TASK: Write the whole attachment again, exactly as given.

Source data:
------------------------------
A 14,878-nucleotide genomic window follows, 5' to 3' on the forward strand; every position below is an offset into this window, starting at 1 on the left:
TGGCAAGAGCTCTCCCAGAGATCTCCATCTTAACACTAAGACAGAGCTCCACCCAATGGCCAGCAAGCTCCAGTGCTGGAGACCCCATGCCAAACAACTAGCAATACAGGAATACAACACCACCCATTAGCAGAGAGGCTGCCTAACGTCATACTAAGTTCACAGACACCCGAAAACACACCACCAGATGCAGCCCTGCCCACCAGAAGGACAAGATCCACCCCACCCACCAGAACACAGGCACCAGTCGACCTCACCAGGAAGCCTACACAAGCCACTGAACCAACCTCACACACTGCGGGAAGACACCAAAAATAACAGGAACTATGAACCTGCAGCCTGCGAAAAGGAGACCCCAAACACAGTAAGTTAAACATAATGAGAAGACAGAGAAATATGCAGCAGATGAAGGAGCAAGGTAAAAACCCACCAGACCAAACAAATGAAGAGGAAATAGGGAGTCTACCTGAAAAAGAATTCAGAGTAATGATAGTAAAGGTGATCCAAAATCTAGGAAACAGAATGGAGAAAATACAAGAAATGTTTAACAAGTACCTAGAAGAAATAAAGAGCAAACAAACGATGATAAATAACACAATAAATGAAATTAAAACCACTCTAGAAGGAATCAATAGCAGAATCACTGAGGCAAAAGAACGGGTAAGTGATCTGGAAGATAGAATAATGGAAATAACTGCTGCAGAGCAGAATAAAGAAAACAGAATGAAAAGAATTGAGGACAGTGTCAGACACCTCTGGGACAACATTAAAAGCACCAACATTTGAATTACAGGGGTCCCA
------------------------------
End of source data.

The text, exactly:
A 14,878-nucleotide genomic window follows, 5' to 3' on the forward strand; every position below is an offset into this window, starting at 1 on the left:
TGGCAAGAGCTCTCCCAGAGATCTCCATCTTAACACTAAGACAGAGCTCCACCCAATGGCCAGCAAGCTCCAGTGCTGGAGACCCCATGCCAAACAACTAGCAATACAGGAATACAACACCACCCATTAGCAGAGAGGCTGCCTAACGTCATACTAAGTTCACAGACACCCGAAAACACACCACCAGATGCAGCCCTGCCCACCAGAAGGACAAGATCCACCCCACCCACCAGAACACAGGCACCAGTCGACCTCACCAGGAAGCCTACACAAGCCACTGAACCAACCTCACACACTGCGGGAAGACACCAAAAATAACAGGAACTATGAACCTGCAGCCTGCGAAAAGGAGACCCCAAACACAGTAAGTTAAACATAATGAGAAGACAGAGAAATATGCAGCAGATGAAGGAGCAAGGTAAAAACCCACCAGACCAAACAAATGAAGAGGAAATAGGGAGTCTACCTGAAAAAGAATTCAGAGTAATGATAGTAAAGGTGATCCAAAATCTAGGAAACAGAATGGAGAAAATACAAGAAATGTTTAACAAGTACCTAGAAGAAATAAAGAGCAAACAAACGATGATAAATAACACAATAAATGAAATTAAAACCACTCTAGAAGGAATCAATAGCAGAATCACTGAGGCAAAAGAACGGGTAAGTGATCTGGAAGATAGAATAATGGAAATAACTGCTGCAGAGCAGAATAAAGAAAACAGAATGAAAAGAATTGAGGACAGTGTCAGACACCTCTGGGACAACATTAAAAGCACCAACATTTGAATTACAGGGGTCCCA